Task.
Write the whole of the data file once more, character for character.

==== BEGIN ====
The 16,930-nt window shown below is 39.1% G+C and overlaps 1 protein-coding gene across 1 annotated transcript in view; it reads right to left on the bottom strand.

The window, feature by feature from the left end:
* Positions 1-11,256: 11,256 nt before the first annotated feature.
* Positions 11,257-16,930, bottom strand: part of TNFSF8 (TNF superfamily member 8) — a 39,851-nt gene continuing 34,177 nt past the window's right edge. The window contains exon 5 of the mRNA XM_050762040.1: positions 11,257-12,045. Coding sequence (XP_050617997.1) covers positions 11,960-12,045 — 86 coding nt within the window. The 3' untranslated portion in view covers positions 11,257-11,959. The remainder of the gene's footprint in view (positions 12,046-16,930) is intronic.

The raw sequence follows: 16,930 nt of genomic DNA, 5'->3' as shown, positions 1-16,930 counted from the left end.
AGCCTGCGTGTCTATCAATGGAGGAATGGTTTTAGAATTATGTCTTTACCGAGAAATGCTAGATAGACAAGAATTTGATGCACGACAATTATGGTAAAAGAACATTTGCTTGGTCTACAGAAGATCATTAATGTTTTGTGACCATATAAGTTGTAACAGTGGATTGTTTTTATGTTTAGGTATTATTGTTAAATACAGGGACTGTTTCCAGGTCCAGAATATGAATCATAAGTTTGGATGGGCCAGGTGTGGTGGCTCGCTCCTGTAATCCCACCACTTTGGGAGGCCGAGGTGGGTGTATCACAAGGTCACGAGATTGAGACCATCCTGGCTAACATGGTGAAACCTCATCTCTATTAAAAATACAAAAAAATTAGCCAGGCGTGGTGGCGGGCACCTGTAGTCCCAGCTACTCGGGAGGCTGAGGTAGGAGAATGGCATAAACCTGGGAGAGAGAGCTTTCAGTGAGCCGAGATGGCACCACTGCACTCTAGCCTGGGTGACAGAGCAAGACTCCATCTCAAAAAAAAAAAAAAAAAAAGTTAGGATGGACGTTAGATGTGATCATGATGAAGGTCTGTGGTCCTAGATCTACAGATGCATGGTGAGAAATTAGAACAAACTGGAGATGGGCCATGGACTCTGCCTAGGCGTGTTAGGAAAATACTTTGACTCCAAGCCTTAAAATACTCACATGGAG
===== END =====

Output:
The 16,930-nt window shown below is 39.1% G+C and overlaps 1 protein-coding gene across 1 annotated transcript in view; it reads right to left on the bottom strand.

The window, feature by feature from the left end:
* Positions 1-11,256: 11,256 nt before the first annotated feature.
* Positions 11,257-16,930, bottom strand: part of TNFSF8 (TNF superfamily member 8) — a 39,851-nt gene continuing 34,177 nt past the window's right edge. The window contains exon 5 of the mRNA XM_050762040.1: positions 11,257-12,045. Coding sequence (XP_050617997.1) covers positions 11,960-12,045 — 86 coding nt within the window. The 3' untranslated portion in view covers positions 11,257-11,959. The remainder of the gene's footprint in view (positions 12,046-16,930) is intronic.

The raw sequence follows: 16,930 nt of genomic DNA, 5'->3' as shown, positions 1-16,930 counted from the left end.
AGCCTGCGTGTCTATCAATGGAGGAATGGTTTTAGAATTATGTCTTTACCGAGAAATGCTAGATAGACAAGAATTTGATGCACGACAATTATGGTAAAAGAACATTTGCTTGGTCTACAGAAGATCATTAATGTTTTGTGACCATATAAGTTGTAACAGTGGATTGTTTTTATGTTTAGGTATTATTGTTAAATACAGGGACTGTTTCCAGGTCCAGAATATGAATCATAAGTTTGGATGGGCCAGGTGTGGTGGCTCGCTCCTGTAATCCCACCACTTTGGGAGGCCGAGGTGGGTGTATCACAAGGTCACGAGATTGAGACCATCCTGGCTAACATGGTGAAACCTCATCTCTATTAAAAATACAAAAAAATTAGCCAGGCGTGGTGGCGGGCACCTGTAGTCCCAGCTACTCGGGAGGCTGAGGTAGGAGAATGGCATAAACCTGGGAGAGAGAGCTTTCAGTGAGCCGAGATGGCACCACTGCACTCTAGCCTGGGTGACAGAGCAAGACTCCATCTCAAAAAAAAAAAAAAAAAAAGTTAGGATGGACGTTAGATGTGATCATGATGAAGGTCTGTGGTCCTAGATCTACAGATGCATGGTGAGAAATTAGAACAAACTGGAGATGGGCCATGGACTCTGCCTAGGCGTGTTAGGAAAATACTTTGACTCCAAGCCTTAAAATACTCACATGGAG